You won't find Taxomyces andreanae in even the latestdirectory of taxonomy. But you will find it in newspaperheadlines and TV news programs.

You will also find it as the fungal focus of a paper in Thursday'sissue of Science, titled "Taxol and Taxane Production byTaxomyces andreanae, an Endophytic Fungus of Pacific Yew."

Its lead author, chemistry research assistant professor AndreaStierle at Montana State University, Bozeman, gave her givenname to designate the species of the Taxomyces genus, whichshe found in the woods. That genus is new, too, said its co-discoverer, plant pathologist Gary Strobel. The taxonomicdesignation will be formalized when his article on the fungusappears in a forthcoming issue of Mycotaxon, the journal offungal taxonomy.

But it wasn't mycology 101 that brought the media, andpharmaceutical companies large and small, beating a path tothe Montana scientists' door. It was the vision of a large newsource of taxol, a compound that has been hailed as the "cancerdrug of the decade."

If a fungus can make it in commercial quantities, then the rarePacific yew tree, Taxus brevifolia, can be released from deathrow, where it has faced early extinction ever since the taxol inits bark started shrinking advanced ovarian cancers in 30percent of woman who received the drug.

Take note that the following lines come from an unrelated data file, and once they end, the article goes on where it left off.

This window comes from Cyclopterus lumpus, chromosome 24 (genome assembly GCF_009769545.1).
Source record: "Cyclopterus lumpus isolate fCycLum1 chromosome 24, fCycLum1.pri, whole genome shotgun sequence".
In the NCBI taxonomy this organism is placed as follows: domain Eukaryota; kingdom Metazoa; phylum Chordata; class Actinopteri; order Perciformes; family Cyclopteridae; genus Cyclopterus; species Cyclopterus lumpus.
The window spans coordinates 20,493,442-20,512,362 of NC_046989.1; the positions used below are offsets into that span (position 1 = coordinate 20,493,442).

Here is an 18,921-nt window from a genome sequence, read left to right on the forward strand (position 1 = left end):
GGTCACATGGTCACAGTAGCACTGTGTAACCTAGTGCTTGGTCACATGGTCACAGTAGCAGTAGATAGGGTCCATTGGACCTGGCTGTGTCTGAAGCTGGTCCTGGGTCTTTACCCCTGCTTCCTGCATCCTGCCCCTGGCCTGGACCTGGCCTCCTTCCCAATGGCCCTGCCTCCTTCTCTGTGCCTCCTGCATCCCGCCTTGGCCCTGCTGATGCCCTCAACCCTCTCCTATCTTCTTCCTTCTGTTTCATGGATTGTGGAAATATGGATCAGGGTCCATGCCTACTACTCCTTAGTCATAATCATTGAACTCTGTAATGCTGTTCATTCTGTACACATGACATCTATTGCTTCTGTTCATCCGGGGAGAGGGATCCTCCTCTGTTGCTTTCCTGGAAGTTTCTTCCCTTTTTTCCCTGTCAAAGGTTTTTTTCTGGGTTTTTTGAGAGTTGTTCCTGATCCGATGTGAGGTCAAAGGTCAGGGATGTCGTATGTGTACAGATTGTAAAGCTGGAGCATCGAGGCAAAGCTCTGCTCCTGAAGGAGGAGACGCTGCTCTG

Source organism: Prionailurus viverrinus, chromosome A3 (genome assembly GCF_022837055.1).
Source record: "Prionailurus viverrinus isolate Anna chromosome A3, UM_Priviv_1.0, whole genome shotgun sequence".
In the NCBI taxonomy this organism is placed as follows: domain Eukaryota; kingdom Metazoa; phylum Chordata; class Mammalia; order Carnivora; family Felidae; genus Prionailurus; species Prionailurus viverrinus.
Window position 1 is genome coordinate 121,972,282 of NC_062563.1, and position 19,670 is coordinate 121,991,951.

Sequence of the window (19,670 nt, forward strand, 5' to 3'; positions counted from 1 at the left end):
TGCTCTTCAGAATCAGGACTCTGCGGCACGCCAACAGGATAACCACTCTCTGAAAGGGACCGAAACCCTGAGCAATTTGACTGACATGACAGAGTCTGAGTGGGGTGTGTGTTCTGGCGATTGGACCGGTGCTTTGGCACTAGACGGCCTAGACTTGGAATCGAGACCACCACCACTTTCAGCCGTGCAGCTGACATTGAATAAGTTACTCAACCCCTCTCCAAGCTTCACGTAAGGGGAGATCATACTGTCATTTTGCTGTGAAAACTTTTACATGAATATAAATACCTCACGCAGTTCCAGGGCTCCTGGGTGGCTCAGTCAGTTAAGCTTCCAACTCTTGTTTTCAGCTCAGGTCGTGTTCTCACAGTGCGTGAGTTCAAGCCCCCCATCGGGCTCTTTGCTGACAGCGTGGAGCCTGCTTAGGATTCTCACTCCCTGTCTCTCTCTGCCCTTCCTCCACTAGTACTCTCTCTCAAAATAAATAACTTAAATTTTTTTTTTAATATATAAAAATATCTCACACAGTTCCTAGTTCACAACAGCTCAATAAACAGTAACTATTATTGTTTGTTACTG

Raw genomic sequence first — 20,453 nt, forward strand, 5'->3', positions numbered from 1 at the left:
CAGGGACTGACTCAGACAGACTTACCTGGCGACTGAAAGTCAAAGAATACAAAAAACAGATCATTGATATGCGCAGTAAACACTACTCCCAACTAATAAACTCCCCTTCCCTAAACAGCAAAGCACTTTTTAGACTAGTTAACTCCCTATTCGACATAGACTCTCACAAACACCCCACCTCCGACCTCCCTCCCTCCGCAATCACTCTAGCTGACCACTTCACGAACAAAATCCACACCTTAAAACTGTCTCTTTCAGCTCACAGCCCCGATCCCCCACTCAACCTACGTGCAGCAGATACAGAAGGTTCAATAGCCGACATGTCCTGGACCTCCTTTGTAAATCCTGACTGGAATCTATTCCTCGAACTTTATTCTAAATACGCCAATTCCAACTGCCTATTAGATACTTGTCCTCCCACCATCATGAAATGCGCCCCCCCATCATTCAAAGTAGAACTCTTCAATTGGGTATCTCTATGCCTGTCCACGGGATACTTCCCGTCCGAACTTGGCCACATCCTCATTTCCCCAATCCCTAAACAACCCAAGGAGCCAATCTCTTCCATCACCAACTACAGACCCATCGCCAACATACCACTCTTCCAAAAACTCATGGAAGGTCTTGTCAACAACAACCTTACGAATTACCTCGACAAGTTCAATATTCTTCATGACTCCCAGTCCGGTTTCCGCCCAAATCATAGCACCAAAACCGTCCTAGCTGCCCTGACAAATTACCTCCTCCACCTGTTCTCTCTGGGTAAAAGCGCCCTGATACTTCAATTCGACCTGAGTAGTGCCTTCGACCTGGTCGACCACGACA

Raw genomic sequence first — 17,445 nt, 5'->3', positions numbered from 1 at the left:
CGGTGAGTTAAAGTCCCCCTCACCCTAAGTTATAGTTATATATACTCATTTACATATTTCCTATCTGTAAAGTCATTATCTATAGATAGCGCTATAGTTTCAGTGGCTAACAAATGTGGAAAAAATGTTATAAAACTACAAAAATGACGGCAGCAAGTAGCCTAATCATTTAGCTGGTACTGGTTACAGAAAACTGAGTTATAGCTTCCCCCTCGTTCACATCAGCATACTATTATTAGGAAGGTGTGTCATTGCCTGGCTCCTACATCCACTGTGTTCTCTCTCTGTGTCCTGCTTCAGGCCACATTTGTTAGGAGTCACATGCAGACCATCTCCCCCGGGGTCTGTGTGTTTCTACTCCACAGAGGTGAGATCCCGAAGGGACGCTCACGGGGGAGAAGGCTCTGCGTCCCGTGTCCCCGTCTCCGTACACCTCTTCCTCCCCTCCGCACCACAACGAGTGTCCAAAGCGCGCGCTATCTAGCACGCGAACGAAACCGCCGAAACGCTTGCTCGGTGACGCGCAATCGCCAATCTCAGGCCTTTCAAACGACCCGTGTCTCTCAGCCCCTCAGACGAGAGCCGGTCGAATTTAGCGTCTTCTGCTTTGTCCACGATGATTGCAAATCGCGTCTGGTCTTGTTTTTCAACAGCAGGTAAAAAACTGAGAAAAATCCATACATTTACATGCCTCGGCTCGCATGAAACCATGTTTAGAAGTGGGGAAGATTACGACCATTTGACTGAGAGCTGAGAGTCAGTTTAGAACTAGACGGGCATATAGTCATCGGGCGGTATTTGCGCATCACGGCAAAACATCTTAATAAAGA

The catch has been that a single yew tree's inner bark yieldsonly trace amounts of taxol. It takes four trees to completelytreat one patient. Last year, Bristol-Myers Squibb, taxol's solecommercial supplier, harvested 1.6 million pounds of bark. Thisis nominally enough to treat 26,666 patients with 10 cycleseach of taxol The company's wholesale price is $986 per cycle.

In late January, Bristol-Myers announced it would not harvestany more yew trees because its semisynthetic tissue-cultureproduction had reached a point of meeting existing demand.

That demand could escalate if and when the FDA approvestaxol for breast cancer chemotherapy -- and when and if theprice comes down.

Bristol-Myers is one of two large pharmaceutical companies toaccept the Montana university patent office's invitation todiscuss licensing its pending patent on fungal taxol. "Itexpressed interest," Strobel told BioWorld. So did LederleLaboratories and a number of smaller companies, includingPharmagenesis, Escagenetics and Phyton Catalytic, a juniortaxol partner of Bristol-Myers.

In initial culture, T. andreanae yielded 50 nanograms per literof broth, Stierle told BioWorld.

She believes that Bristol-Myers achieves 1 to 4 milligrams perliter, with its extraction and tissue culture of yew needles. "Butall fungal cultures start out with low yields," she added, "andnow we are applying standard growth-promoting procedures toincrease output -- and doing better." Also, a mutation specialistis joining their team.

"Basically it's not ready to be commercialized, because it'smaking such low amounts of compound," Strobel told BioWorld."But we have some promising indications we can quickly jackup production. There's a method we're using that I can't tellyou about that allows us some rather substantial increases."